The Abolitionist Modus Operandi
Questioning the actions of fanatic abolitionists the author below asks: “What measures have they taken to persuade or win

[planters] to their views?  They have trampled upon his rights . . . denounced him in the vilest billingsgate the language can afford – excited his slaves to discontent, and endangered his life [and his family].  Are not these most winning persuasive to abolition!”  The abolitionists offered no practical and peaceful solutions to slavery, only fire, sword, and desolation.
Bernhard Thuersam, Chairman
North Carolina War Between the States Sesquicentennial Commission
"Unsurpassed Valor, Courage and Devotion to Liberty"
"The Official Website of the North Carolina WBTS Sesquicentennial"
The Abolitionist Modus Operandi
“The great engine by which the abolitionists expect to effect their designs, is agitation – not reason – not argument – not candid appeals to the patriotism and common sense of our people – but agitation of popular prejudices and passions.
The first effort is to raise a party in the North.  They admit, for they cannot deny, that the North can, under the present Constitution, have no control over the institutions of the South.  Why then agitate it? Why seek to excite in the North feelings of aversion and hostility against the South?
No good motive can prompt a course so indirect and unnecessary. This policy is pursued for the purpose of perverting the sentiments and feelings of the North, souring its affection for the South, cooling its attachment to the Union, and urging it into a course designed to force the South into emancipation.
The North also . . . does not apprehend the fiery indignation of a people whose lives are endangered by their reckless agitation. [They] mix and prepare their poisons; may arrange their magazine of incendiary weapons; and send forth their publications through the South, on their errand of [slave] insurrections and death.
They are heroic men, — but not sufficiently heroic to perpetrate their offences in person. They are philanthropic, — but dare not visit the slaves and minister to their alleged wants upon the spot. They are determined to “war until death with the tyrants of the South,” – but it is not part of their philosophy to meet their foe in the face of day; they war with poison or in the dark.
They are vastly pious, they quote scripture with peculiar unction, and repeat incessantly divine command – “go unto all nations.” But they take the liberty of modifying the command, and read it, “SEND unto all nations.”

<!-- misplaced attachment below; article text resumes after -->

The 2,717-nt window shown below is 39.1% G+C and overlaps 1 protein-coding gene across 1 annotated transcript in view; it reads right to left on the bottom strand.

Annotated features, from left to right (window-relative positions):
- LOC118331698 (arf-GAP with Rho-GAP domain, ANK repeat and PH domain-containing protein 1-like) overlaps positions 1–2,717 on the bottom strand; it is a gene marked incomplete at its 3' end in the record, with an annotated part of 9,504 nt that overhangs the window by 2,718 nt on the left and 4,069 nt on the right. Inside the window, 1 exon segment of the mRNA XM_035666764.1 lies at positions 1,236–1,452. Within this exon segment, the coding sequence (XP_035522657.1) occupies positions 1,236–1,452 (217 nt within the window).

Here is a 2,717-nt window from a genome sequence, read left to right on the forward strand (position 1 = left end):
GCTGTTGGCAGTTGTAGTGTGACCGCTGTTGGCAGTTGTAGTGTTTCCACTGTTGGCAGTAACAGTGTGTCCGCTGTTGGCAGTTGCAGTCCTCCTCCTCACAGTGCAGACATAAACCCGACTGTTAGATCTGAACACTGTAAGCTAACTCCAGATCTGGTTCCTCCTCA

In attempting to operate on the South, they tell us that their object is to [a]waken the conscience of the slave-holder. How they can expect, by endangering the life of the slave-holder, and the security of his family, by exciting his indignation and fears, and irritating him to madness, to gain his confidence and sway his convictions, it is impossible for us to imagine.
Their operations are prosecuted through the medium of the post-office.  They thus avoid expense, and make the nation pay for the transportation of their incendiary pamphlets. The arteries of the body politic are thus made to disseminate those poisons which are designed to destroy it.  The propriety of such a course has never been doubted by the abolitionists – honesty being a virtue altogether beneath the consideration of such exalted philanthropists.
They, conscientious men, do not violate the laws in person; but throw the offence upon the unconscious carrier of the mail. This might disturb the ethics of some people, but the violation of law is, with the fanatics, a praiseworthy act, where the motives of the offender are so pure and lofty.
The abolitionists have disclaimed a desire to excite insurrection among the slaves. If a man should thrust a lighted torch into a powder magazine, he would find it difficult to convince the world that he did not design to produce an explosion.  We have presented sufficient [examples] to satisfy the candid reader, that the abolitionists, so far from entertaining a repugnance to insurrection, have directed their efforts to that object, and pursued a course which has, and can have, no other motive.”
(The South Vindicated from the Treason and Fanaticism of the Northern Abolitionists, William Drayton, H. Manly, 1836, pp. 172-174; 186; 188)